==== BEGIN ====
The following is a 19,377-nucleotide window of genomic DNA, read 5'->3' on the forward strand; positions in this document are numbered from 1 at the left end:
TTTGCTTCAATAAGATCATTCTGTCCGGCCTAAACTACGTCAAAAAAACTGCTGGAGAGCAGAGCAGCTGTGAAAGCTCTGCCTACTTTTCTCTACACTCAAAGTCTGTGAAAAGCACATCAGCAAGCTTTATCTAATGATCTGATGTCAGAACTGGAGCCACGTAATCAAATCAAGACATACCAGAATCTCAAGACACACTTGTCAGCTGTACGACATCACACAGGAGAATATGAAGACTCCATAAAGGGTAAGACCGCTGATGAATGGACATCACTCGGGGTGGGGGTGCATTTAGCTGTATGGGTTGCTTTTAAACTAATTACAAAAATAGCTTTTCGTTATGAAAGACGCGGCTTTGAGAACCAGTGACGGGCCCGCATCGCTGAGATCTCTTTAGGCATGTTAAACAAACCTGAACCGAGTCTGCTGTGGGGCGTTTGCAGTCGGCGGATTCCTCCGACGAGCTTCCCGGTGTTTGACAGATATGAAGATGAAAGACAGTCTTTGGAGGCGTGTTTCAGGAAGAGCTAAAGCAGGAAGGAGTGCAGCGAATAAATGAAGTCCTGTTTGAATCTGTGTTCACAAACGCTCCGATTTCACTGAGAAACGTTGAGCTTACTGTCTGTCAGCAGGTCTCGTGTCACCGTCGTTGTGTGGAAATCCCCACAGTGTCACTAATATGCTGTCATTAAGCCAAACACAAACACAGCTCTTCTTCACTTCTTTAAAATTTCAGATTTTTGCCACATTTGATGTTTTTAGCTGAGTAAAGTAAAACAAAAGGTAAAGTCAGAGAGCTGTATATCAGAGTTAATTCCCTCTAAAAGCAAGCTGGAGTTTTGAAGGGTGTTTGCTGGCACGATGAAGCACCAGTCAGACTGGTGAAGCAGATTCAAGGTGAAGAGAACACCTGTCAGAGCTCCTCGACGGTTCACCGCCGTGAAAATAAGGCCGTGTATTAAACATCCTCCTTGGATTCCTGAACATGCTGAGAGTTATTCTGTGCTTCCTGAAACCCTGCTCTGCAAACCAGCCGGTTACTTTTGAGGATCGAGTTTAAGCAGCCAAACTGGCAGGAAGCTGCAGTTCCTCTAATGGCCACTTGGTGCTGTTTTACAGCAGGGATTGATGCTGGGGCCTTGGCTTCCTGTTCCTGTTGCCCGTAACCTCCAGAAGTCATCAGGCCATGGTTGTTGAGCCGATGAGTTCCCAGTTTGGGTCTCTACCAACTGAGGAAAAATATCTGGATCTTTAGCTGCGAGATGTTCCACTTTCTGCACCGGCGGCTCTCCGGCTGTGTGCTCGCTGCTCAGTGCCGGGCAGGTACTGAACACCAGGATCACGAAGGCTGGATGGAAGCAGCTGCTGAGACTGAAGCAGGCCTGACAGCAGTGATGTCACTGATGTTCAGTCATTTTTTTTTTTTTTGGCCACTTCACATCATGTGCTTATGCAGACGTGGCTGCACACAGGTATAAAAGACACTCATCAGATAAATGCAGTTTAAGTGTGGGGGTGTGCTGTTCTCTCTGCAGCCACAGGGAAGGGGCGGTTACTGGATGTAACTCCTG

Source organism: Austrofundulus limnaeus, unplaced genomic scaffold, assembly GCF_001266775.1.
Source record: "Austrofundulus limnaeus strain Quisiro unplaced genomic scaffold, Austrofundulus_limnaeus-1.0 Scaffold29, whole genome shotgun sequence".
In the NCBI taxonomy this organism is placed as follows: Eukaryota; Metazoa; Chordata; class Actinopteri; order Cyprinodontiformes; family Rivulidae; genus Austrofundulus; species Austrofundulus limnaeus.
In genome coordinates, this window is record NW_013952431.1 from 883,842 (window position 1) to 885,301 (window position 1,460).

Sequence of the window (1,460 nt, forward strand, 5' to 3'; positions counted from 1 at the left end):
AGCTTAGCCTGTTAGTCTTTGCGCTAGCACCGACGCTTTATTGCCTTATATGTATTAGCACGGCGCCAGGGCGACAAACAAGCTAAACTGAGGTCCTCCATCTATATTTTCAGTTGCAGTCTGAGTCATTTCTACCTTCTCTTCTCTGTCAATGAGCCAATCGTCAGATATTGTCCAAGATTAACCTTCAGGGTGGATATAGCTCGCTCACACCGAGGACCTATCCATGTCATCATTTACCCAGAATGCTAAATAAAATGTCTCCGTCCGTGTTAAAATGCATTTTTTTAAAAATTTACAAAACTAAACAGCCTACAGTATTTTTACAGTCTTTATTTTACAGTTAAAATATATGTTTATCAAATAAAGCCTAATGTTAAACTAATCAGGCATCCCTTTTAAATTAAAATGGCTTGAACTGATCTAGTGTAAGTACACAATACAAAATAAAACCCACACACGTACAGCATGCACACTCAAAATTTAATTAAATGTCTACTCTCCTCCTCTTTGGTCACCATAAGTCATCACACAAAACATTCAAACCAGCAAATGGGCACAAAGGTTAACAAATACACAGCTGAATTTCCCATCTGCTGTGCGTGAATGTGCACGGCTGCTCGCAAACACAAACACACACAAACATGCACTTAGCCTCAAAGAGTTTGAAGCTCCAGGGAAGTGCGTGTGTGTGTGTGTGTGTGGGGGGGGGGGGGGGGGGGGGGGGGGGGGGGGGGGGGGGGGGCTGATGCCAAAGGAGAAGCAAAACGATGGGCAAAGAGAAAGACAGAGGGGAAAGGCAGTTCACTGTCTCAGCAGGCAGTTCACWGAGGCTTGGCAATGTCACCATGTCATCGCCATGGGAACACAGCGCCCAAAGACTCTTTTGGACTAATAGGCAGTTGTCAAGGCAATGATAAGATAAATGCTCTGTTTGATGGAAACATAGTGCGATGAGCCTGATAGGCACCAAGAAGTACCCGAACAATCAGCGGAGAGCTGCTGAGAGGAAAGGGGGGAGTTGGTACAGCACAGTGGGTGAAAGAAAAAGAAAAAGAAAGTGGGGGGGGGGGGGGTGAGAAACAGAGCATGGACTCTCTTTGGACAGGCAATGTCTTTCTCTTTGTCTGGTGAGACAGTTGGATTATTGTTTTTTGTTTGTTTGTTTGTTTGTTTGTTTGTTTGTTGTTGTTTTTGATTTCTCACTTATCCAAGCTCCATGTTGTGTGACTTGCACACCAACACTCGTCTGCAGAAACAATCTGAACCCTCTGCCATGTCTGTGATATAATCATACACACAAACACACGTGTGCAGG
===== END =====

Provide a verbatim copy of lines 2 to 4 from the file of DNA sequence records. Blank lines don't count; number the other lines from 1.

TTTGCTTCAATAAGATCATTCTGTCCGGCCTAAACTACGTCAAAAAAACTGCTGGAGAGCAGAGCAGCTGTGAAAGCTCTGCCTACTTTTCTCTACACTCAAAGTCTGTGAAAAGCACATCAGCAAGCTTTATCTAATGATCTGATGTCAGAACTGGAGCCACGTAATCAAATCAAGACATACCAGAATCTCAAGACACACTTGTCAGCTGTACGACATCACACAGGAGAATATGAAGACTCCATAAAGGGTAAGACCGCTGATGAATGGACATCACTCGGGGTGGGGGTGCATTTAGCTGTATGGGTTGCTTTTAAACTAATTACAAAAATAGCTTTTCGTTATGAAAGACGCGGCTTTGAGAACCAGTGACGGGCCCGCATCGCTGAGATCTCTTTAGGCATGTTAAACAAACCTGAACCGAGTCTGCTGTGGGGCGTTTGCAGTCGGCGGATTCCTCCGACGAGCTTCCCGGTGTTTGACAGATATGAAGATGAAAGACAGTCTTTGGAGGCGTGTTTCAGGAAGAGCTAAAGCAGGAAGGAGTGCAGCGAATAAATGAAGTCCTGTTTGAATCTGTGTTCACAAACGCTCCGATTTCACTGAGAAACGTTGAGCTTACTGTCTGTCAGCAGGTCTCGTGTCACCGTCGTTGTGTGGAAATCCCCACAGTGTCACTAATATGCTGTCATTAAGCCAAACACAAACACAGCTCTTCTTCACTTCTTTAAAATTTCAGATTTTTGCCACATTTGATGTTTTTAGCTGAGTAAAGTAAAACAAAAGGTAAAGTCAGAGAGCTGTATATCAGAGTTAATTCCCTCTAAAAGCAAGCTGGAGTTTTGAAGGGTGTTTGCTGGCACGATGAAGCACCAGTCAGACTGGTGAAGCAGATTCAAGGTGAAGAGAACACCTGTCAGAGCTCCTCGACGGTTCACCGCCGTGAAAATAAGGCCGTGTATTAAACATCCTCCTTGGATTCCTGAACATGCTGAGAGTTATTCTGTGCTTCCTGAAACCCTGCTCTGCAAACCAGCCGGTTACTTTTGAGGATCGAGTTTAAGCAGCCAAACTGGCAGGAAGCTGCAGTTCCTCTAATGGCCACTTGGTGCTGTTTTACAGCAGGGATTGATGCTGGGGCCTTGGCTTCCTGTTCCTGTTGCCCGTAACCTCCAGAAGTCATCAGGCCATGGTTGTTGAGCCGATGAGTTCCCAGTTTGGGTCTCTACCAACTGAGGAAAAATATCTGGATCTTTAGCTGCGAGATGTTCCACTTTCTGCACCGGCGGCTCTCCGGCTGTGTGCTCGCTGCTCAGTGCCGGGCAGGTACTGAACACCAGGATCACGAAGGCTGGATGGAAGCAGCTGCTGAGACTGAAGCAGGCCTGACAGCAGTGATGTCACTGATGTTCAGTCATTTTTTTTTTTTTTGGCCACTTCACATCATGTGCTTATGCAGACGTGGCTGCACACAGGTATAAAAGACACTCATCAGATAAATGCAGTTTAAGTGTGGGGGTGTGCTGTTCTCTCTGCAGCCACAGGGAAGGGGCGGTTACTGGATGTAACTCCTG

Source organism: Austrofundulus limnaeus, unplaced genomic scaffold, assembly GCF_001266775.1.
Source record: "Austrofundulus limnaeus strain Quisiro unplaced genomic scaffold, Austrofundulus_limnaeus-1.0 Scaffold29, whole genome shotgun sequence".